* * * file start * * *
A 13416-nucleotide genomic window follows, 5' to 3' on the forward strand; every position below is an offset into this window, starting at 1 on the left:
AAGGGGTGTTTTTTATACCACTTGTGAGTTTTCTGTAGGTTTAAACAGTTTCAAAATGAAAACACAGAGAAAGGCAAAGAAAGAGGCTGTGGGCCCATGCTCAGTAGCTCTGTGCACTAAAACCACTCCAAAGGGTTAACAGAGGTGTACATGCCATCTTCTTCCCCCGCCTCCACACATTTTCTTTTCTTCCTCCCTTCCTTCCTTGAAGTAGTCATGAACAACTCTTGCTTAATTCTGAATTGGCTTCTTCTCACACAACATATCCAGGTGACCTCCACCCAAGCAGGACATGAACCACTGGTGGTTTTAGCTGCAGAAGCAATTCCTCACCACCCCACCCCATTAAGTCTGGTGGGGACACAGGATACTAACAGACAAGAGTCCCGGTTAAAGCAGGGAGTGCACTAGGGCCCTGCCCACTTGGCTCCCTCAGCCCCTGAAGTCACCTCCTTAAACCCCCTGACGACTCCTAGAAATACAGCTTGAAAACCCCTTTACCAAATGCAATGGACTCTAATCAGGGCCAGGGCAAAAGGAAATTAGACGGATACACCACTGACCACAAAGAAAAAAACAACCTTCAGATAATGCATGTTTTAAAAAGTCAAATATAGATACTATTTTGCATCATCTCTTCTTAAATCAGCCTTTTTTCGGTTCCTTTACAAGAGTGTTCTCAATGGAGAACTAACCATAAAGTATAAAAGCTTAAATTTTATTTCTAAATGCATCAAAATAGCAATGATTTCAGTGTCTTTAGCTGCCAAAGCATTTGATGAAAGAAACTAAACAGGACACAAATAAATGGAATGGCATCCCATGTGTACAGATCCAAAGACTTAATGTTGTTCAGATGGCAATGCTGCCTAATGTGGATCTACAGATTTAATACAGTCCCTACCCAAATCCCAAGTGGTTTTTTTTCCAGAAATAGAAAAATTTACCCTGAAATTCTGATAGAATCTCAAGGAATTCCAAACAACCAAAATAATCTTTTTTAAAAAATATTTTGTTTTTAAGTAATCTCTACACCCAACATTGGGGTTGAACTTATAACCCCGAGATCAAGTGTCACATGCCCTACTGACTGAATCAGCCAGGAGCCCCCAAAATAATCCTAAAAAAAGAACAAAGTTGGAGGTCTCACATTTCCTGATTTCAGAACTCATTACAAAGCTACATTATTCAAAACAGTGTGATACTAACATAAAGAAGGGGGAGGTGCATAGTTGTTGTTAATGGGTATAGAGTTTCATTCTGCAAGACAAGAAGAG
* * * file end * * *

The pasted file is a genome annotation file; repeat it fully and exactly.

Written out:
A 13416-nucleotide genomic window follows, 5' to 3' on the forward strand; every position below is an offset into this window, starting at 1 on the left:
AAGGGGTGTTTTTTATACCACTTGTGAGTTTTCTGTAGGTTTAAACAGTTTCAAAATGAAAACACAGAGAAAGGCAAAGAAAGAGGCTGTGGGCCCATGCTCAGTAGCTCTGTGCACTAAAACCACTCCAAAGGGTTAACAGAGGTGTACATGCCATCTTCTTCCCCCGCCTCCACACATTTTCTTTTCTTCCTCCCTTCCTTCCTTGAAGTAGTCATGAACAACTCTTGCTTAATTCTGAATTGGCTTCTTCTCACACAACATATCCAGGTGACCTCCACCCAAGCAGGACATGAACCACTGGTGGTTTTAGCTGCAGAAGCAATTCCTCACCACCCCACCCCATTAAGTCTGGTGGGGACACAGGATACTAACAGACAAGAGTCCCGGTTAAAGCAGGGAGTGCACTAGGGCCCTGCCCACTTGGCTCCCTCAGCCCCTGAAGTCACCTCCTTAAACCCCCTGACGACTCCTAGAAATACAGCTTGAAAACCCCTTTACCAAATGCAATGGACTCTAATCAGGGCCAGGGCAAAAGGAAATTAGACGGATACACCACTGACCACAAAGAAAAAAACAACCTTCAGATAATGCATGTTTTAAAAAGTCAAATATAGATACTATTTTGCATCATCTCTTCTTAAATCAGCCTTTTTTCGGTTCCTTTACAAGAGTGTTCTCAATGGAGAACTAACCATAAAGTATAAAAGCTTAAATTTTATTTCTAAATGCATCAAAATAGCAATGATTTCAGTGTCTTTAGCTGCCAAAGCATTTGATGAAAGAAACTAAACAGGACACAAATAAATGGAATGGCATCCCATGTGTACAGATCCAAAGACTTAATGTTGTTCAGATGGCAATGCTGCCTAATGTGGATCTACAGATTTAATACAGTCCCTACCCAAATCCCAAGTGGTTTTTTTTCCAGAAATAGAAAAATTTACCCTGAAATTCTGATAGAATCTCAAGGAATTCCAAACAACCAAAATAATCTTTTTTAAAAAATATTTTGTTTTTAAGTAATCTCTACACCCAACATTGGGGTTGAACTTATAACCCCGAGATCAAGTGTCACATGCCCTACTGACTGAATCAGCCAGGAGCCCCCAAAATAATCCTAAAAAAAGAACAAAGTTGGAGGTCTCACATTTCCTGATTTCAGAACTCATTACAAAGCTACATTATTCAAAACAGTGTGATACTAACATAAAGAAGGGGGAGGTGCATAGTTGTTGTTAATGGGTATAGAGTTTCATTCTGCAAGACAAGAAGAG